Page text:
In California and elsewhere, the plight of a woman who is getting a divorce is a riskier proposition generally than that faced by a male spouse. Statistically, women are living longer than men, and there are twice as many women over 50 who are divorced or getting a divorce today than 20 years ago. Women do not remarry as often as men and they generally make less than men. All these factors combine to make it necessary for divorced women to save a larger chunk of their income for retirement.
For women with a relatively complicated asset and income structure, it can be helpful to work with a financial planner regarding the divorce settlement and the retirement planning that is necessary to stay on secure footing going forward. Often, a woman must decide to work a few years longer than originally anticipated. Stopping work early and taking early Social Security benefits can be an unexpected key to planning for future hardship.
It is better in many cases for a woman to stretch out her working years and to put off taking Social Security benefits as long as possible. This will increase the retirement benefits later available, sometimes very significantly. One may also have to downsize living conditions slightly to remain comfortable and secure for more years into the future.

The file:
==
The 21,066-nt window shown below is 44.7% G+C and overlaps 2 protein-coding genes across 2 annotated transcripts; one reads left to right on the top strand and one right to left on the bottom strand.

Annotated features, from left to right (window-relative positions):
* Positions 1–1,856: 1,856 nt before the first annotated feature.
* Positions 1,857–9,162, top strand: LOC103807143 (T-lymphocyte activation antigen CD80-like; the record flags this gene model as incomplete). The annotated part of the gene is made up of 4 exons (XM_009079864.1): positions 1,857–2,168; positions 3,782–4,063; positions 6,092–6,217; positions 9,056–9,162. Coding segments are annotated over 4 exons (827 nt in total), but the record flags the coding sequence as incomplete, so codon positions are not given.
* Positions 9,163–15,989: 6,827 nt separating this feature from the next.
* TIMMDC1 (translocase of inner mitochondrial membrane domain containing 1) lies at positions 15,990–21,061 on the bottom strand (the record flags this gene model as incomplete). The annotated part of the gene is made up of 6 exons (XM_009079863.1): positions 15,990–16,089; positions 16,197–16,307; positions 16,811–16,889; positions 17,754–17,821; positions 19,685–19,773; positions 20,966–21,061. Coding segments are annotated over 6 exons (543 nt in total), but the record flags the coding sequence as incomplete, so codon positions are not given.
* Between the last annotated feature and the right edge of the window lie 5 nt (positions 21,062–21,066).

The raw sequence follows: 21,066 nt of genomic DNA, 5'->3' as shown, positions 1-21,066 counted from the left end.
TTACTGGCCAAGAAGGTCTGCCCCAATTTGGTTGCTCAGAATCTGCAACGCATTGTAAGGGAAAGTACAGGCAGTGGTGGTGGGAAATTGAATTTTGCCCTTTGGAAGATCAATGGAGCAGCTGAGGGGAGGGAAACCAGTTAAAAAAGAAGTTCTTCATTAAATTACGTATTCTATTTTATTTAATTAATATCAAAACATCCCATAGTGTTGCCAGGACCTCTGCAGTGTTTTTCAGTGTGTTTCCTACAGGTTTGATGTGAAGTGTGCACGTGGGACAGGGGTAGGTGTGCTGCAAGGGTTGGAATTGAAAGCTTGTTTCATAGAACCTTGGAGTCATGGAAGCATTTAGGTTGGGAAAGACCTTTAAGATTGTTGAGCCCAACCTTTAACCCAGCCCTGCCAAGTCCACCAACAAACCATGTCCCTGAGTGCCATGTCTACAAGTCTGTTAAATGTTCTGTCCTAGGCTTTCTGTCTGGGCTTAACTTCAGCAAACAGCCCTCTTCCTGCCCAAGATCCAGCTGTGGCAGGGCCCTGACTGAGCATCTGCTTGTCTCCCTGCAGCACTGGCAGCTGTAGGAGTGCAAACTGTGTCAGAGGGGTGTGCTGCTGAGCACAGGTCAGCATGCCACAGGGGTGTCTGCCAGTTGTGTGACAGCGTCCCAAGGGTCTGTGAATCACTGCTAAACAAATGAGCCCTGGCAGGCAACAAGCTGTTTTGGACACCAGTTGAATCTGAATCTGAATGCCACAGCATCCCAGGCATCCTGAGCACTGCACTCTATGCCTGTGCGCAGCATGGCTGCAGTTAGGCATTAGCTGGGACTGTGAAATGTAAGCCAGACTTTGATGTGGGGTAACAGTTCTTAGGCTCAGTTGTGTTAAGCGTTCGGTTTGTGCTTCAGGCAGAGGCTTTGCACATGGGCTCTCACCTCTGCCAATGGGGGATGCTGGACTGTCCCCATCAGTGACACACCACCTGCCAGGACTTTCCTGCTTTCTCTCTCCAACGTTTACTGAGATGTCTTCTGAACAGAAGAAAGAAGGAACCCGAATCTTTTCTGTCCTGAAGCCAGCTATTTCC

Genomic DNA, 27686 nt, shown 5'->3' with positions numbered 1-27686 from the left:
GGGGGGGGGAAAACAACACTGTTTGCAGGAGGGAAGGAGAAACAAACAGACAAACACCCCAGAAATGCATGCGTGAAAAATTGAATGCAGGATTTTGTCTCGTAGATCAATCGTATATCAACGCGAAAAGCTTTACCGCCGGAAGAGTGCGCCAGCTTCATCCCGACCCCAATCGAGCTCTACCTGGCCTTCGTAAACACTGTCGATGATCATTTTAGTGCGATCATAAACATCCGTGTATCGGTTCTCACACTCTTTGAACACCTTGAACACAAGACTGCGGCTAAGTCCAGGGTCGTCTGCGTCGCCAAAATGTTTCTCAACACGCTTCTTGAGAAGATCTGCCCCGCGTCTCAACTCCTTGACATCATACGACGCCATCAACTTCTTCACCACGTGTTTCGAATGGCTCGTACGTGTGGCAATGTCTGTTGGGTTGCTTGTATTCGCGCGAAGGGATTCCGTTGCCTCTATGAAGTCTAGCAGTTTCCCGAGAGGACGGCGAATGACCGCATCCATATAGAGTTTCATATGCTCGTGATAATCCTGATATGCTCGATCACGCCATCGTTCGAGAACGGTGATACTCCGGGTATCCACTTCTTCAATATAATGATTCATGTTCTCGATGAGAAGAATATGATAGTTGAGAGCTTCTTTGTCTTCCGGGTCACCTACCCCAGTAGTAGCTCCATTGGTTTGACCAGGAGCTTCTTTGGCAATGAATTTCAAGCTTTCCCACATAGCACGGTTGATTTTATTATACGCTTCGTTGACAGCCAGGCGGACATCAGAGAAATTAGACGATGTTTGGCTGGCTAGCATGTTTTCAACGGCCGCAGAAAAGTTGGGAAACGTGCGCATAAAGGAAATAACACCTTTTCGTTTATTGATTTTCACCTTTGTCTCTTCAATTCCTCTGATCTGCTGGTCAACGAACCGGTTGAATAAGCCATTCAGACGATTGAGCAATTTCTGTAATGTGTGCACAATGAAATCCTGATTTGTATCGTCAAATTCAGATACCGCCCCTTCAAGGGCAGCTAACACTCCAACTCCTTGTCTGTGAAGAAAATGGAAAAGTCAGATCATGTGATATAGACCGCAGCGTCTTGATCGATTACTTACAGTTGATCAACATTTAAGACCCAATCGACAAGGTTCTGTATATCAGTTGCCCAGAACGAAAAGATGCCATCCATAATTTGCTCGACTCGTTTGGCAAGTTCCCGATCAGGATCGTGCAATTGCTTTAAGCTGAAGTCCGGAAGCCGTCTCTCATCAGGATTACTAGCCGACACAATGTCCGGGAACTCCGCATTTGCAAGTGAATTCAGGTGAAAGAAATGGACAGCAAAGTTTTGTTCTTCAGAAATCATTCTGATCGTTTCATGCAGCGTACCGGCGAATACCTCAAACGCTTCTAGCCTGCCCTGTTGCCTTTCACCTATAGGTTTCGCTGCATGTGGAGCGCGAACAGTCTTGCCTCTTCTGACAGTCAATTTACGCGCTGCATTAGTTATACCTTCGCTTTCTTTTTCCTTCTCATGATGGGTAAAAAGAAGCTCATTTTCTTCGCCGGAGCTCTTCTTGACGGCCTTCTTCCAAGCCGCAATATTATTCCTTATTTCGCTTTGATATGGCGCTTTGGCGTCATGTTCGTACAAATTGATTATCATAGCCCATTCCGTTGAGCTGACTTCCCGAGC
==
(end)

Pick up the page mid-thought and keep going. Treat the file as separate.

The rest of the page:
When a woman has left the workforce early to take on a caretaker role, negotiations during the divorce may be critically important. She should not give up retirement benefits freely to the other spouse and will do good to hold out for a specified minimum standard of living during her retirement years. It is also important to look at all the nuances of Social Security benefits. If she is a widow, for example, a woman can benefit from taking the Social Security benefits based upon the husband's work record, if is higher than hers. These and many other issues are important to both men and women nearing retirement who reside in California and are getting a divorce.
Source: mercurynews.com, "Women need to plan earlier for retirement and save more", Lorraine Mirabella, Oct. 8, 2017